Pritchard may have been my favorite player to watch over the past two college seasons, but with all due respect, I must say that I was very surprised when the Celtics selected him in the first round. At this spot in the draft, Theo Maledon and Malachi Flynn were available, and both were ranked significantly higher on the HP Draft Board. Maledon offers better size and has much more upside due to his youth. Flynn and Pritchard have a number of similarities, but the former is a better defender.
Going into the draft, the Celtics certainly had need of a backup point guard whose strength is facilitating for others. Boston was near the bottom of the league (25th) last season for assist percentage, partially because they have a number of excellent isolation players, but also because they lack a true lead guard.
After the draft, the Celtics addressed their issues at the point by signing veteran free agent Jeff Teague, but the team experienced a setback when Kemba Walker suffered a left knee injury in early December and was projected to miss more than a month. In preseason action, Prichard averaged nearly 21 minutes per game over four contests; the rookie had his share of ups and downs, and it remains to be seen if he and Teague will be able to “hold the fort” while Walker is sidelined.
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Pritchard was a four-year starter at Oregon. As a freshman, he was mainly a distributor and an occasional deep threat on a team that made it to the Final Four. His development continued throughout his career, and by the time he reached the midpoint of his senior season, he was a serious contender to be the national player of the year. By season’s end, he was the first player in PAC-12 history to have at least 1,900 career points, 500 career rebounds, and 600 career assists. He also became Oregon’s all-time leader for wins with 105 and assists with 659 (ninth most in PAC-12 history). Additionally, he earned numerous honors, including the PAC-12 Player of Year, the Bob Cousy Award, and a first-team All-America selection.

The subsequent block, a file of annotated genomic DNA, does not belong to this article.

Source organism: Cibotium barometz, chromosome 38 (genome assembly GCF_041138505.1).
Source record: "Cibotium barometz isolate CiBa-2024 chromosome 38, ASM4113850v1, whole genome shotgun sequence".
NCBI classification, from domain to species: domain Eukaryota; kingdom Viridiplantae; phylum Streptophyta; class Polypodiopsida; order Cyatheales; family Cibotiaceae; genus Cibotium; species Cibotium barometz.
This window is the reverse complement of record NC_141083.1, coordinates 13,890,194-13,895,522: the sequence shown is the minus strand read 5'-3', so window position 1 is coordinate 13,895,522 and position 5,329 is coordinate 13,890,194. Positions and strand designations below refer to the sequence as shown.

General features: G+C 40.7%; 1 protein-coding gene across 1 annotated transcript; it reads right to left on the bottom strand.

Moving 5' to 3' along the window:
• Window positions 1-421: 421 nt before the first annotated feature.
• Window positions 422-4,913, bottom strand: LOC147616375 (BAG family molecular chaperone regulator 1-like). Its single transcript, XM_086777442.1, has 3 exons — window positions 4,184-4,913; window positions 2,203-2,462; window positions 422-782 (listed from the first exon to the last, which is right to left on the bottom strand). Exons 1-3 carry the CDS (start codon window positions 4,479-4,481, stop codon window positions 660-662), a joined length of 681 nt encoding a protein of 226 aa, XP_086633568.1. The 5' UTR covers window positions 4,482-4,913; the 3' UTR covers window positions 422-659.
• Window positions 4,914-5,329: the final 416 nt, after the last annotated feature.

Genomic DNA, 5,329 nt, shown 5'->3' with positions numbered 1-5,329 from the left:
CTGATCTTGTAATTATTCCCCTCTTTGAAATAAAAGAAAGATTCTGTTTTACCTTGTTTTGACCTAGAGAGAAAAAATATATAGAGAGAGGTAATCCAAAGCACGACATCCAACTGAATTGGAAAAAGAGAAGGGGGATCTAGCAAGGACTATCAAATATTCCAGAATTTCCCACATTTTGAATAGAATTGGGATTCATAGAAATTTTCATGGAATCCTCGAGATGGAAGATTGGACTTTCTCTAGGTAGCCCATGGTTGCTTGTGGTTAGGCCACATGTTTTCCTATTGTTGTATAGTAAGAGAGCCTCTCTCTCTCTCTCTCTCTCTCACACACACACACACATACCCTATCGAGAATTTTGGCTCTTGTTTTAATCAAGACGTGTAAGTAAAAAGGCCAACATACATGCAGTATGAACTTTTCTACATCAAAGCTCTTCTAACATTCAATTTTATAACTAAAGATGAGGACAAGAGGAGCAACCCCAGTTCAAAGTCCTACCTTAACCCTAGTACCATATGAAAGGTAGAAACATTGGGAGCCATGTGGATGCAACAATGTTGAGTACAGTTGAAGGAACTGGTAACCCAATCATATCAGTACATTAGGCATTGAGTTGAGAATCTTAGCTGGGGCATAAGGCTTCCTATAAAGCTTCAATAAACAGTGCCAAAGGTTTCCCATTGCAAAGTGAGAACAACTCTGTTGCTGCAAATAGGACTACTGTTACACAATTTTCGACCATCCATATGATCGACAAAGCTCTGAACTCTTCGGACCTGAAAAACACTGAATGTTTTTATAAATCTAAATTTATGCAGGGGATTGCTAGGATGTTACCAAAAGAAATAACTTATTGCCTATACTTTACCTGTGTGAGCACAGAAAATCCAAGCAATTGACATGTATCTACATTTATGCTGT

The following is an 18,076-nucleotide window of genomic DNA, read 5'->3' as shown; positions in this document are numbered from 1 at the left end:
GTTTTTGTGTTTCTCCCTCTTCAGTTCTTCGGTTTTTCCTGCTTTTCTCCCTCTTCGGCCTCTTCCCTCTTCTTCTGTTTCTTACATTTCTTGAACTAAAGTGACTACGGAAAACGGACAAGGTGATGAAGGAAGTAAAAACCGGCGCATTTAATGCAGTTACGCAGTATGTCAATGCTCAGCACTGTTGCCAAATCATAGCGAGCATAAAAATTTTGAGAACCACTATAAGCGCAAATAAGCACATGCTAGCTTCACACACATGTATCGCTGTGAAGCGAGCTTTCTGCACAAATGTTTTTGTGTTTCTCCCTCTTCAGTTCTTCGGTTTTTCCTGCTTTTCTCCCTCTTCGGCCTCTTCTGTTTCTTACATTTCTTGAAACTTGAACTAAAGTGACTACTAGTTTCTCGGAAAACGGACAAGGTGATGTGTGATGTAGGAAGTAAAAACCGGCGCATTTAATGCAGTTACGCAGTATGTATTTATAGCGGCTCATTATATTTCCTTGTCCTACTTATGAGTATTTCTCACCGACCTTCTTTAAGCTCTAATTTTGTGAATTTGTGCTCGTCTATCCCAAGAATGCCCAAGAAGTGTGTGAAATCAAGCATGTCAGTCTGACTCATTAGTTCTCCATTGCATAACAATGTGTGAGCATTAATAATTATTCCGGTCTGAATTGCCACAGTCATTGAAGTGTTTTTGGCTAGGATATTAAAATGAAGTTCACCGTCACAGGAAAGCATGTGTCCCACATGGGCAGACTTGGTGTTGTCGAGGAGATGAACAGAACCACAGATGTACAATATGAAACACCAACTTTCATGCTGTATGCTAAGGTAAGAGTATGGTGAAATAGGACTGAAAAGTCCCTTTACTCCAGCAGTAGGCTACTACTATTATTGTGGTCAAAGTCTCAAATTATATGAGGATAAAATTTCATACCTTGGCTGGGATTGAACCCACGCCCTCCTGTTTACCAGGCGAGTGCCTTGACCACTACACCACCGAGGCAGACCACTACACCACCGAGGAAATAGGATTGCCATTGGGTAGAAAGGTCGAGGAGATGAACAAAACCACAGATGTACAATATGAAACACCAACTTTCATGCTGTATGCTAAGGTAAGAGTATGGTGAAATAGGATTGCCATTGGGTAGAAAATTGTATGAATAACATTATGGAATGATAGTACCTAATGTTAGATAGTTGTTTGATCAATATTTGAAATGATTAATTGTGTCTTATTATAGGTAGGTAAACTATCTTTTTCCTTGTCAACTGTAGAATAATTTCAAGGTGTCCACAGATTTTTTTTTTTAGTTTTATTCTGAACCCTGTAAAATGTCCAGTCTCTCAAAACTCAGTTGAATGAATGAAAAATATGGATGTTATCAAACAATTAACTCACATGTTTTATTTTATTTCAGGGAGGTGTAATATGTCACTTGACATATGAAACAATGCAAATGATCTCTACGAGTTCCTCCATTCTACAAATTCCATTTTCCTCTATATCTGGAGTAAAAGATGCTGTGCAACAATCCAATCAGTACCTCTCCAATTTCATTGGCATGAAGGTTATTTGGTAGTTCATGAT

During his four years as a Duck, Pritchard transformed from a steady role player to an offensive machine. He has good speed and quickness, great agility, a tight handle, and a sweet shot. He is a master at changing speed and direction with the ball in his hands. He has excellent vision and smarts as a playmaker. He is smooth on the pull up, quick on the release, and has very deep range. He also has nice touch and body control around the rim. In short, he can make plays for others or score from just about anywhere on the floor, and he is a nightmare to defend.
This past season, Pritchard averaged 20.5 points, 4.3 rebounds, 5.6 assists, and 1.5 steals per game, with shooting splits of .468/.415/.821 and an A/T ratio of 2.02. Nationally, he ranked 20th for 3-point percentage, eighth for win shares (6.9), and tenth for BPM (11.1). In the PAC 12, he led the conference in points per game and assists per game, among other things, and the senior finished in the top 10 of the conference in a number of other departments, including true shooting percentage (60.1) and PER (27.7).
In terms of points per possession, Pritchard ranked at 89th percentile, and for combined points and assists per possession, he finished at the 97th percentile. Nearly 78 percent of his possessions came via handling in the pick and roll, spotting up, transition, and isolation, in that order, and the only area where he did not rank better than the 80th percentile was in ISO (69th percentile), which he did just 13.5 percent of the time. He was at his best on spot-up plays (93rd percentile), which accounted for 21 percent of his possessions.
Pritchard’s primary offensive weakness is going to the basket, where his lack of size, length, and vertical pop all come into play. On half-court shots within seven feet this season, he made just 50.9 percent of his attempts. The 22-year-old has yet to master the art of making floaters, something that he’ll need at the NBA level.
Defensively, Pritchard’s lack of size and length is an issue. He blocked only one shot as a senior, and he allowed 0.85 PPP, which ranked at the 44th percentile. Despite carrying a heavy offensive load this season, he gave good effort, and his foot speed and lateral movement are above average. He also has quick hands and good anticipation, which helped him rank in the top 15 of the PAC 12 for steal percentage for four straight seasons. Ultimately, it’s very unlikely that he will be a great defender at the NBA level, but he should provide enough resistance to not be a huge liability.
Overall, Pritchard has a great deal of offensive skill, heart and smarts, but his lack of size and relative older age work against him. He should be a valuable backup in the league for a numbers of years, but expecting anything more than that is unreasonable.
— Richard Harris
Dustin Barnes’ Player Profile
Sources, Credits, and Acknowledgements: Stats used in our scouting reports mainly come from Synergy Sports Technology, RealGM.com, and Sports-Reference.com. Other outside sources are noted with links to the source.